By Theresa Goodrich
What is Cahokia Mounds State Historic Site?
Cahokia Mounds State Historic Site is a pre-Columbian Native American city. It’s located in Collinsville, Illinois, across the Mississippi River from St. Louis, Missouri. The site was once the largest and most influential urban settlement in the Mississippian culture and, in addition to being a UNESCO World Heritage site, is also a National Historic Landmark. Dating back to around A.D. 800-1400, Cahokia Mounds was home to a population of up to 20,000 people at its peak, making it one of the largest pre-Columbian cities in North America.
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Why is Cahokia Mounds a UNESCO World Heritage site?
According to UNESCO: “It is a striking example of a complex chiefdom society, with many satellite mound centres and numerous outlying hamlets and villages.” Cahokia Mounds meets several of the criteria set by UNESCO. Besides being the largest pre-columbian site in what is now the US, it’s also the earliest. It is mportant for its exceptional cultural value and offers crucial insights into the way of life, social organization, and technological achievements of the ancient Mississippian people.
What can you expect on a visit to Cahokia Mounds?
Visiting Cahokia Mounds is striking, particularly because there’s a four-lane highway through the middle of it. There are over 100 earthen mounds of various sizes and shapes. Their purposes varied: they had religious, ceremonial, and burial functions.
The most prominent of these is the 100-foot-tall (30 meters) Monks Mound, the largest prehistoric earthen structure in the Americas. There are stairs to the top of the mound, and from its flat summit you can see the Arch in St. Louis.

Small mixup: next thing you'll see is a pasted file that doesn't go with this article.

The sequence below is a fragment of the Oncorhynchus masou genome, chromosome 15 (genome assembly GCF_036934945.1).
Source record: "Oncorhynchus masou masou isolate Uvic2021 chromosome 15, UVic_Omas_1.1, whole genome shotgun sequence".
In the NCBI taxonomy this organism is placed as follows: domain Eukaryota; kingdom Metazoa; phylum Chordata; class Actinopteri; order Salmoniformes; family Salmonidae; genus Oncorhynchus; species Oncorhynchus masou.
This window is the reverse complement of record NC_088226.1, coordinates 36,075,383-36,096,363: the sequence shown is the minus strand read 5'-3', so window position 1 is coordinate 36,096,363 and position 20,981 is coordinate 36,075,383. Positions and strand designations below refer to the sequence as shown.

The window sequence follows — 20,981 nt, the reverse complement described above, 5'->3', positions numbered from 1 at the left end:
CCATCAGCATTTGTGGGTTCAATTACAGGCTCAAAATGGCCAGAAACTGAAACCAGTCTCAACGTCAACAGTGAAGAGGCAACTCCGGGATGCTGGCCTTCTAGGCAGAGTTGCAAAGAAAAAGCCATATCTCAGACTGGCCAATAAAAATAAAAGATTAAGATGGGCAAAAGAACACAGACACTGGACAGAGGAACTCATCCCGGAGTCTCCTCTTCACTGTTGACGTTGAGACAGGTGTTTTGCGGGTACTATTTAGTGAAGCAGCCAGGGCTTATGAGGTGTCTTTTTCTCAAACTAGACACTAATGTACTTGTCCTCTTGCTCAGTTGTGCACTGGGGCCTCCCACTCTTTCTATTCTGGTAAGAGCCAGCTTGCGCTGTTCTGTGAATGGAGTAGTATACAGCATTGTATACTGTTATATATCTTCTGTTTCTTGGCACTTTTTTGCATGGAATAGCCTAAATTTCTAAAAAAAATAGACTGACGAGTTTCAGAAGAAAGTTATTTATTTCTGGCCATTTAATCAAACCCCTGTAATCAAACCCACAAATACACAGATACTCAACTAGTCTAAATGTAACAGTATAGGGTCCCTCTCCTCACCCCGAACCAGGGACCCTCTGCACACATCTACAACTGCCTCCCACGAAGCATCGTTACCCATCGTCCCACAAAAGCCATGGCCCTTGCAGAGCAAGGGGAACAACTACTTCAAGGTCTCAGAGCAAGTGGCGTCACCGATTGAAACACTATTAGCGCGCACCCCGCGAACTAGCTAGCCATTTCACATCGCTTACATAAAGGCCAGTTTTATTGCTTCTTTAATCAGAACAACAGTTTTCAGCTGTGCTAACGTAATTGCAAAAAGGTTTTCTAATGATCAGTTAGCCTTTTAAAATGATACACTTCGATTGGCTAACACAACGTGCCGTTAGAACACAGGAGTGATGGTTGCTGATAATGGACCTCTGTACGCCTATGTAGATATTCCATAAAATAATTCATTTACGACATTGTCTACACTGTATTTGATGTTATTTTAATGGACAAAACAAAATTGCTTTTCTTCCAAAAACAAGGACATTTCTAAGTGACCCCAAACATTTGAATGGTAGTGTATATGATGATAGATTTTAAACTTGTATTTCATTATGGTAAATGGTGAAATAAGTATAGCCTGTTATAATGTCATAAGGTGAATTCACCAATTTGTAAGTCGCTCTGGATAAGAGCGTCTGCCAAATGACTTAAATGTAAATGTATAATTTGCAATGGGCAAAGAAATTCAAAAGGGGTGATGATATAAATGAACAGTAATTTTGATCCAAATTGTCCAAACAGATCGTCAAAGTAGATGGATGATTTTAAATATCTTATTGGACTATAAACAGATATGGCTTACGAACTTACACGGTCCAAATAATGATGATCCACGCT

The Grand Plaza, a large open space surrounded by several mounds, served as a central gathering and ceremonial area for the community. There’s also a reconstructed wooden solar calendar, called Woodhenge, and an example of the stockade that enclosed the city.
Is Cahokia Mounds State Historic Site worth visiting?
In my opinion, exploring Cahokia Mounds is definitely worth it, especially for anyone interested in history, archaeology, anthropology, and indigenous cultures. Seeing the mounds is striking, especially when you understand their sheer size.
There are interpretive signs throughout the site, and a very cool feature is the use of Augmented Reality. You purchase their app ($4.99) and as you stroll the grounds, you can use your phone or tablet to see what the city of Cahokia may have looked like a millennium ago.
There are several trails, including a ten-mile (16 km) trail that takes you past many of the mounds and cultural sites.
Tips for visiting Cahokia Mounds State Historic Site
As of April 2023, the interpretive center is closed for renovation, so you might want to confirm whether it’s reopened before you visit.
When visiting Cahokia Mounds State Historic Site, you’ll want to wear comfortable shoes so you can explore the grounds. Its location in western Illinois also means the weather is seasonal, so be sure to dress appropriately.
Sunrise and sunset are spectacular from the top of Monks Mound, and sunrise will be much less busy. It’s also a good idea to try to visit during the week. With its proximity to Gateway Arch National Park and St. Louis, Cahokia becomes a popular destination on the weekends, especially when the weather’s nice.
See our other listings of UNESCO sites in the US.
Where is Cahokia Mounds State Historic Site?
Cahokia Mounds State Historic Site is located on US-40 and its address is 30 Ramey Street in Collinsville, IL. It’s about a twenty-five minutes drive from Lambert International Airport in St. Louis. Both parking and admission are free.
Public transportation to Cahokia is limited. You can take MetroLink, St. Louis’ public transportation system, but you’ll have to walk about a mile and a half total (if coming from the airport.) Total transportation time would be around an hour and forty minutes.
A better option is to rent a car.
For more information about Cahokia Mounds State Historic Site, its opening hours and admission fees, see its official website.
Text and photos provided by Theresa Goodrich of The Local Tourist. Theresa is an author, publisher, speaker, and Emmy-winner who wants to help you experience the fascination of a tourist while feeling the comfort of the local.
Have you been to Cahokia Mounds? If so, do you have any additional information or advice about this UNESCO World Heritage site? Please add your comments below!